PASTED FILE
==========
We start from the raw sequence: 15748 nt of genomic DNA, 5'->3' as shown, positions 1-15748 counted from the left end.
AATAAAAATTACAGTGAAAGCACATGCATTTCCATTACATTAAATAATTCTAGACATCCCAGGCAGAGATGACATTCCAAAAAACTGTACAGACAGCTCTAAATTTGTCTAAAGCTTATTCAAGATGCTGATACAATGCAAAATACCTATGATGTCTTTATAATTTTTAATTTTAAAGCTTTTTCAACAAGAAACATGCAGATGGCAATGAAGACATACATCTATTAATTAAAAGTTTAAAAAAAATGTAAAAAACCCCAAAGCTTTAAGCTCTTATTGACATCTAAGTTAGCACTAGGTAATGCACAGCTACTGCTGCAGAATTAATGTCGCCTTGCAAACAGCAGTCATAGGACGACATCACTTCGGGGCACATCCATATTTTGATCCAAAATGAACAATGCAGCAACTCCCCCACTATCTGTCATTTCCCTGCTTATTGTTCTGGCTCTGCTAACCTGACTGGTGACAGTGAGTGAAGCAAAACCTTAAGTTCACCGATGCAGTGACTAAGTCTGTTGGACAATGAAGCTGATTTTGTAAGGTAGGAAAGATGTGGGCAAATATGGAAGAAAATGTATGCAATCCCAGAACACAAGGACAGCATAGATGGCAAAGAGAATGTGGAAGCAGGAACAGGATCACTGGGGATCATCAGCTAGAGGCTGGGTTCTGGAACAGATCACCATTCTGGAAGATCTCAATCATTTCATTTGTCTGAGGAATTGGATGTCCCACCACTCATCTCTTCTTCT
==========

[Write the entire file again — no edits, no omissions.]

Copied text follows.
We start from the raw sequence: 15748 nt of genomic DNA, 5'->3' as shown, positions 1-15748 counted from the left end.
AATAAAAATTACAGTGAAAGCACATGCATTTCCATTACATTAAATAATTCTAGACATCCCAGGCAGAGATGACATTCCAAAAAACTGTACAGACAGCTCTAAATTTGTCTAAAGCTTATTCAAGATGCTGATACAATGCAAAATACCTATGATGTCTTTATAATTTTTAATTTTAAAGCTTTTTCAACAAGAAACATGCAGATGGCAATGAAGACATACATCTATTAATTAAAAGTTTAAAAAAAATGTAAAAAACCCCAAAGCTTTAAGCTCTTATTGACATCTAAGTTAGCACTAGGTAATGCACAGCTACTGCTGCAGAATTAATGTCGCCTTGCAAACAGCAGTCATAGGACGACATCACTTCGGGGCACATCCATATTTTGATCCAAAATGAACAATGCAGCAACTCCCCCACTATCTGTCATTTCCCTGCTTATTGTTCTGGCTCTGCTAACCTGACTGGTGACAGTGAGTGAAGCAAAACCTTAAGTTCACCGATGCAGTGACTAAGTCTGTTGGACAATGAAGCTGATTTTGTAAGGTAGGAAAGATGTGGGCAAATATGGAAGAAAATGTATGCAATCCCAGAACACAAGGACAGCATAGATGGCAAAGAGAATGTGGAAGCAGGAACAGGATCACTGGGGATCATCAGCTAGAGGCTGGGTTCTGGAACAGATCACCATTCTGGAAGATCTCAATCATTTCATTTGTCTGAGGAATTGGATGTCCCACCACTCATCTCTTCTTCT